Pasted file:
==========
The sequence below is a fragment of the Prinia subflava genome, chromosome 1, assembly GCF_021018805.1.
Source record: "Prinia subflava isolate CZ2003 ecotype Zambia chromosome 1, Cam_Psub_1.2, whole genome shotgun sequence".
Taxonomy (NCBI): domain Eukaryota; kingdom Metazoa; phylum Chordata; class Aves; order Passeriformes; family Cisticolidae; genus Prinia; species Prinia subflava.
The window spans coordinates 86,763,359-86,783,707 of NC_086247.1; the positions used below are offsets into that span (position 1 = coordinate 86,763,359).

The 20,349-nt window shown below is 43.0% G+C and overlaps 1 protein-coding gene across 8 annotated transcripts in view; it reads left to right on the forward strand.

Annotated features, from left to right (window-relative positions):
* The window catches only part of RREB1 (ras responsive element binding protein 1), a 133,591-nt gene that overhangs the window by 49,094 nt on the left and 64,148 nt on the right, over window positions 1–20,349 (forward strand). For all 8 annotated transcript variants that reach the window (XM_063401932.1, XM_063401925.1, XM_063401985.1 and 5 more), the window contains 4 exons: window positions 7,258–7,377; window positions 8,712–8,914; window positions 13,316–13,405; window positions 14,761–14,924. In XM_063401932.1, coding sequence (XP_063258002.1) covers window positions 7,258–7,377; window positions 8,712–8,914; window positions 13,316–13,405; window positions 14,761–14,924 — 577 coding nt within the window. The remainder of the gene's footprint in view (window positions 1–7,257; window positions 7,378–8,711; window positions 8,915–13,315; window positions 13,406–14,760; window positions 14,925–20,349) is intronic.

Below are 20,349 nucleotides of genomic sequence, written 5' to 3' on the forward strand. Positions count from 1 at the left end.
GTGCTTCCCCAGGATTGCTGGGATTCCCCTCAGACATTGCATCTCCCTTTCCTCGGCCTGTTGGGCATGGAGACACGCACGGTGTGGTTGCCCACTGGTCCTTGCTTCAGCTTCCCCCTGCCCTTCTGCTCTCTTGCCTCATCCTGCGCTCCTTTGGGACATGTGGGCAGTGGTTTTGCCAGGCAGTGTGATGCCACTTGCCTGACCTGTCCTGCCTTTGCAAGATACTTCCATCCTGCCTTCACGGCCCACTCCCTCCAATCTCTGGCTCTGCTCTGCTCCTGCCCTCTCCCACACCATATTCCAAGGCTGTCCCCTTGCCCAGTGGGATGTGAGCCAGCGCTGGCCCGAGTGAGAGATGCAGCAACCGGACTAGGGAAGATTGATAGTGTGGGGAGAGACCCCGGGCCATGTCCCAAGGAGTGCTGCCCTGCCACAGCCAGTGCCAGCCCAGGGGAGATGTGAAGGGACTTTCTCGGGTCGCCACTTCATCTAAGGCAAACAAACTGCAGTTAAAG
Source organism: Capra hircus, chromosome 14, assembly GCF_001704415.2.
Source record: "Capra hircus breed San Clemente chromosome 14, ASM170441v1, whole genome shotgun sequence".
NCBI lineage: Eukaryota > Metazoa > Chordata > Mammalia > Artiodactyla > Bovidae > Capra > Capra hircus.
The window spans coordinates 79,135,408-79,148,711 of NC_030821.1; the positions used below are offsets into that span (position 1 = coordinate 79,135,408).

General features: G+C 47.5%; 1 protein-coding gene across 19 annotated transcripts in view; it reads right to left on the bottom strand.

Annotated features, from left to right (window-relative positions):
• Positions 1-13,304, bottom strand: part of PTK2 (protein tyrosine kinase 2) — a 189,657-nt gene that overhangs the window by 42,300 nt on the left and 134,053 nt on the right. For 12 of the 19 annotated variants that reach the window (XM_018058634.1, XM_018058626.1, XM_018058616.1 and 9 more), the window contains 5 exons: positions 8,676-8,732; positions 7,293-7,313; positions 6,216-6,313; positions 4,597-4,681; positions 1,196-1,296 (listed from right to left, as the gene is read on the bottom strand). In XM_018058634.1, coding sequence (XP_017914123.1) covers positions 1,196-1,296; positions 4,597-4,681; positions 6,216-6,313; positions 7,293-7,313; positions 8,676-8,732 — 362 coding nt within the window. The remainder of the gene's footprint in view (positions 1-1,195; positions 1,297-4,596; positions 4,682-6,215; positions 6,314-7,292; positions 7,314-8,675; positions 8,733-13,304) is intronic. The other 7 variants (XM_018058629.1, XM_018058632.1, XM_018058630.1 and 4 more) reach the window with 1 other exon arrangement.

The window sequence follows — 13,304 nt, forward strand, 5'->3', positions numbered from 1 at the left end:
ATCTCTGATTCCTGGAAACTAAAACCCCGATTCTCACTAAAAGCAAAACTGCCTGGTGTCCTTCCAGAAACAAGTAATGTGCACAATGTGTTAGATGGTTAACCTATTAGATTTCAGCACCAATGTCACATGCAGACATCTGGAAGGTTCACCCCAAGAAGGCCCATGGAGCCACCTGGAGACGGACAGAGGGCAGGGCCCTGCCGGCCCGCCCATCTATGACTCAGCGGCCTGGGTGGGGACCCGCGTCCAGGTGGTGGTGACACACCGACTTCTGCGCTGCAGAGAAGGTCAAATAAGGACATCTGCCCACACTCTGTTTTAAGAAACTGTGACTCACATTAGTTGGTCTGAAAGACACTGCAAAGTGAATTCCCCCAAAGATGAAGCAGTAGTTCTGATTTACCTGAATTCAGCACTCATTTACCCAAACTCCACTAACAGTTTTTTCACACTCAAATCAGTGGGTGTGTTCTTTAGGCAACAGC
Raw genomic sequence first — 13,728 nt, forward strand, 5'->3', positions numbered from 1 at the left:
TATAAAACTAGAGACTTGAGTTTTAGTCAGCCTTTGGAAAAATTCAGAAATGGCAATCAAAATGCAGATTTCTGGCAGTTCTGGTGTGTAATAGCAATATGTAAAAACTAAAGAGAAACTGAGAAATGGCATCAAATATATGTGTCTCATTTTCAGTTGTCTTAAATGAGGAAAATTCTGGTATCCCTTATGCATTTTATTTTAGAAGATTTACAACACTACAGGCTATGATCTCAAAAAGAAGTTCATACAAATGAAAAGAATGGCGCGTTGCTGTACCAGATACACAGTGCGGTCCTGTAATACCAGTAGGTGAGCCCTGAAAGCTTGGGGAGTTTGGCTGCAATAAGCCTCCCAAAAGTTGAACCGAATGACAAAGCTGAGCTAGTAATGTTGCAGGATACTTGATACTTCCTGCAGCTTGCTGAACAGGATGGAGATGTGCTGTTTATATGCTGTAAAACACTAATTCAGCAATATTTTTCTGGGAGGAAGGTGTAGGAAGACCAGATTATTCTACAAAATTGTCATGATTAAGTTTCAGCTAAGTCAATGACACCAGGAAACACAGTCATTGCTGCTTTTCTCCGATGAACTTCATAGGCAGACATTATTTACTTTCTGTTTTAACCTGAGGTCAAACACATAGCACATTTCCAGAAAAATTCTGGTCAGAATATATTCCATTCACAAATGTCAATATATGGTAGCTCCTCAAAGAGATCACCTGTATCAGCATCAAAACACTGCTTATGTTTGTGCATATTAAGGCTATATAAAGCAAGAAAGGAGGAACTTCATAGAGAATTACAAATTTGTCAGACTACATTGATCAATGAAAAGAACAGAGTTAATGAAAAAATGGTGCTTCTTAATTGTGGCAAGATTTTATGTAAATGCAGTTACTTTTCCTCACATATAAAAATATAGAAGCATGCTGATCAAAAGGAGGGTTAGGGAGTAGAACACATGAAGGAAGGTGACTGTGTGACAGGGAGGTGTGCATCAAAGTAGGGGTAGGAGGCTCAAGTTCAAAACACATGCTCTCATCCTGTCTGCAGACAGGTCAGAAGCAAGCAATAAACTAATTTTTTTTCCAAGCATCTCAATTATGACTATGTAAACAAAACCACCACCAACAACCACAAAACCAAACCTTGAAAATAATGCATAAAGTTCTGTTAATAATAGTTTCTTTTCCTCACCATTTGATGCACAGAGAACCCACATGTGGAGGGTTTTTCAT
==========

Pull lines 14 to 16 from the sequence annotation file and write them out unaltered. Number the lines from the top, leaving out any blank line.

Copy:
General features: G+C 47.5%; 1 protein-coding gene across 19 annotated transcripts in view; it reads right to left on the bottom strand.

Annotated features, from left to right (window-relative positions):
• Positions 1-13,304, bottom strand: part of PTK2 (protein tyrosine kinase 2) — a 189,657-nt gene that overhangs the window by 42,300 nt on the left and 134,053 nt on the right. For 12 of the 19 annotated variants that reach the window (XM_018058634.1, XM_018058626.1, XM_018058616.1 and 9 more), the window contains 5 exons: positions 8,676-8,732; positions 7,293-7,313; positions 6,216-6,313; positions 4,597-4,681; positions 1,196-1,296 (listed from right to left, as the gene is read on the bottom strand). In XM_018058634.1, coding sequence (XP_017914123.1) covers positions 1,196-1,296; positions 4,597-4,681; positions 6,216-6,313; positions 7,293-7,313; positions 8,676-8,732 — 362 coding nt within the window. The remainder of the gene's footprint in view (positions 1-1,195; positions 1,297-4,596; positions 4,682-6,215; positions 6,314-7,292; positions 7,314-8,675; positions 8,733-13,304) is intronic. The other 7 variants (XM_018058629.1, XM_018058632.1, XM_018058630.1 and 4 more) reach the window with 1 other exon arrangement.